Sealed crawlspaces are a great luxury to have. There are efficiencies to be gained from an energy standpoint. When considering a sealed crawlspace, you have several choices to make based on your particular crawlspace. Remember, not all crawlspaces are alike and what may have worked for your neighbor may not necessarily be in your best interest. Not all crawlspaces necessarily need to be “sealed”.

In many ways, this space is its own environment and changing aspects of this environment may affect other components you didn’t even consider.

The following criteria may help in your decision:

Gas Systems. These usually come in the form of HVAC furnaces or water heaters located in the crawlspace. They may require a fresh air intake so that they can sustain combustion. Before any sealing can take place, these should be checked by a qualified and competent contractor and the appropriate adjustments made.

Drainage / waterproofing must always be considered. In fact, this is NC code. If, during an extreme weather event or a catastrophic systems failure, your crawlspace was to flood…there needs to be a way for the water to get out quickly. Drainage can be handled in a couple of different ways.

The following are examples:

  1. A drain port placed in the vapor barrier at the existing positive / foundation drain for the crawlspace. This is the simplest way to provide drainage although it may not be enough in all cases. Also, you have to make sure the positive / foundation drain actually performs as intended. Many of the drains are only run to the other side of the foundation wall…where they are clogged. Water can then back up into the crawlspace and create all sorts of headaches! These drains must be run to daylight and kept free of debris – if used as your only means of draining water.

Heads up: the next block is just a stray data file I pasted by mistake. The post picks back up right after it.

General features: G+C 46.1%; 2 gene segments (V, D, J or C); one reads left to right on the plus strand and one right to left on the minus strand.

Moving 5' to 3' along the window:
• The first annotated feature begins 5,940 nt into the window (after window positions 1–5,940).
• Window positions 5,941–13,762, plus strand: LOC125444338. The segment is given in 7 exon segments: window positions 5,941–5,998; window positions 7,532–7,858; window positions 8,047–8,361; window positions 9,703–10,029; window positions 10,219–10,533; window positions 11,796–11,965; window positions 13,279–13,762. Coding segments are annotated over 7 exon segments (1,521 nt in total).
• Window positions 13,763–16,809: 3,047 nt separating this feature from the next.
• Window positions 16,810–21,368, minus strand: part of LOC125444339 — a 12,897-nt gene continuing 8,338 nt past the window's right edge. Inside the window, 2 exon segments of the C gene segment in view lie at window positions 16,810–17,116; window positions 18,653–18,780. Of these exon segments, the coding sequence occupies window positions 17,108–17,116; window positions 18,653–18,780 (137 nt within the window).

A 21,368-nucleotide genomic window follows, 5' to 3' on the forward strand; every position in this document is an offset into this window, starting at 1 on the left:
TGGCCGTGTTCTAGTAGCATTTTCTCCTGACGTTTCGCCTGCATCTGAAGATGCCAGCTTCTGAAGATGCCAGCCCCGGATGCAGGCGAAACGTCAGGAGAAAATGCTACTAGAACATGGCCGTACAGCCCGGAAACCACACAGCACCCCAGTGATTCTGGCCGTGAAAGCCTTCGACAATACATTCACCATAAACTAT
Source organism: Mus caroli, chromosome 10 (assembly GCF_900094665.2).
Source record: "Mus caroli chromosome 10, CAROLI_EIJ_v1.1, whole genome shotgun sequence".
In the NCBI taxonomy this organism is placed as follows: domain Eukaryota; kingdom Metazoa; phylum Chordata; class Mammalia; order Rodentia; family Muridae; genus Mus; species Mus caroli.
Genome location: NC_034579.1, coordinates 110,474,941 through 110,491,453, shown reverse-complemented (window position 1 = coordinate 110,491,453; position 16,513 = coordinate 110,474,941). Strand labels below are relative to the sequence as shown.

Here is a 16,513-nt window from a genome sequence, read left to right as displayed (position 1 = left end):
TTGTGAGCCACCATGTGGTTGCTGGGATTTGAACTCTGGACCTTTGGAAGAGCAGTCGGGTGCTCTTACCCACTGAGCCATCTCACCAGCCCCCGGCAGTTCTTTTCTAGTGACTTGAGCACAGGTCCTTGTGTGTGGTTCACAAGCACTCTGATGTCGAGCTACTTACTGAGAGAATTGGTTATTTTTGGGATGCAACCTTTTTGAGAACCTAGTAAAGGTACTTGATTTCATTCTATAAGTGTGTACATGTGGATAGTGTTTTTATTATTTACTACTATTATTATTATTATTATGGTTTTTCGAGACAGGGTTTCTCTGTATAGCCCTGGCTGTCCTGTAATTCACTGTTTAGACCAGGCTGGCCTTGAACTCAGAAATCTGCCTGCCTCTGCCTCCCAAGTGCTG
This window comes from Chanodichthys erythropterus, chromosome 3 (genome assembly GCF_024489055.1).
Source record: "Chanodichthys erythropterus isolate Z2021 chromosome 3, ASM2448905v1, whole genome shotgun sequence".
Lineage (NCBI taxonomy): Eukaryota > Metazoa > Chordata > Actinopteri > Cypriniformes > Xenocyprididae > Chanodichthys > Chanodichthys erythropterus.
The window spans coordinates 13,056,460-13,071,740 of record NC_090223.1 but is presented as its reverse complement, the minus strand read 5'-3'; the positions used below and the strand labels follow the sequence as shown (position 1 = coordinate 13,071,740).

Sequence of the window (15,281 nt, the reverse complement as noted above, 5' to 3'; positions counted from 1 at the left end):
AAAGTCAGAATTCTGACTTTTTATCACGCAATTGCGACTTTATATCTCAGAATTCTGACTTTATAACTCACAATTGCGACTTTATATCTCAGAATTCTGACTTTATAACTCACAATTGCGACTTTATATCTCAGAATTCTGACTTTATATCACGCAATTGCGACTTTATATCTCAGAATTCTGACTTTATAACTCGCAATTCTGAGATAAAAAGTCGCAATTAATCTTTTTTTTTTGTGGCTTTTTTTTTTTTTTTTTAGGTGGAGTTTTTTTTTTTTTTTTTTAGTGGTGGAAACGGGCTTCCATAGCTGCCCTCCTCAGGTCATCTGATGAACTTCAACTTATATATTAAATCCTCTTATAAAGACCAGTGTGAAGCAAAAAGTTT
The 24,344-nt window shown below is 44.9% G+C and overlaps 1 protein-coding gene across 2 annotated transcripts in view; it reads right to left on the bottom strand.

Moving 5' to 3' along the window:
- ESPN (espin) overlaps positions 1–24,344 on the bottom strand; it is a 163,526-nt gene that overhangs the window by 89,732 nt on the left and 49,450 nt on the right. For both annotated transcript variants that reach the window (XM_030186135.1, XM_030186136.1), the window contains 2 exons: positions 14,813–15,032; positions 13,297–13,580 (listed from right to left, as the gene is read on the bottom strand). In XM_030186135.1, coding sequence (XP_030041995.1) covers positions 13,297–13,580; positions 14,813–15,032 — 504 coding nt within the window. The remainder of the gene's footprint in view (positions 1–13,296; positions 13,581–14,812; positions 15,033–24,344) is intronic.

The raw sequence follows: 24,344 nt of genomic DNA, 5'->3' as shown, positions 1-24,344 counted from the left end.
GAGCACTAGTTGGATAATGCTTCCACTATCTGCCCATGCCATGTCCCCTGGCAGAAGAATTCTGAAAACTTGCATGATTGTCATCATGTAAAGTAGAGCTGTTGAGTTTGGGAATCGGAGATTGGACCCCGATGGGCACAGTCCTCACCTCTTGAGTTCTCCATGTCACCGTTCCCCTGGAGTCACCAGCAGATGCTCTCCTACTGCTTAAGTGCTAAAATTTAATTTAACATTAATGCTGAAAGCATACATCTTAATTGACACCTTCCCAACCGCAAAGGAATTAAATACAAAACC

2. An interior perimeter drain (interior waterproofing). An excellent means of controlling water intrusion. This is a drainage system installed around the interior of the crawlspace walls, at the footers. Any water intrusion is caught immediately, given a path of least resistance to an exit point.
  3. The exit point. This can usually be handled by one of two ways. A gravity feed or a sump pump.

A gravity fed system is just what it sounds like. The natural slope of the land is used to channel water away from the homes foundation. The interior drainage system is pitched towards the lowest point of the foundation, where it exits the crawlspace and is extended to daylight away from the home. Not everyone has this as an option.

The sump pump is used when gravity feeds are not an option. The system is installed just like a gravity feed system but, the water is expelled into a sump basin. From the basin, water can be pumped to wherever it needs to go to get away from the home. An excellent choice for flat lots that do not have gravity on their side.

The two most common options when sealing the foundation walls are the use of an insulating foam board or poly / plastic sheeting. Not all crawlspaces need to be sealed and it is usually a matter of preference. Remember, it is NC code that a minimum of three inches be left at the top of the barrier to allow for termite inspections.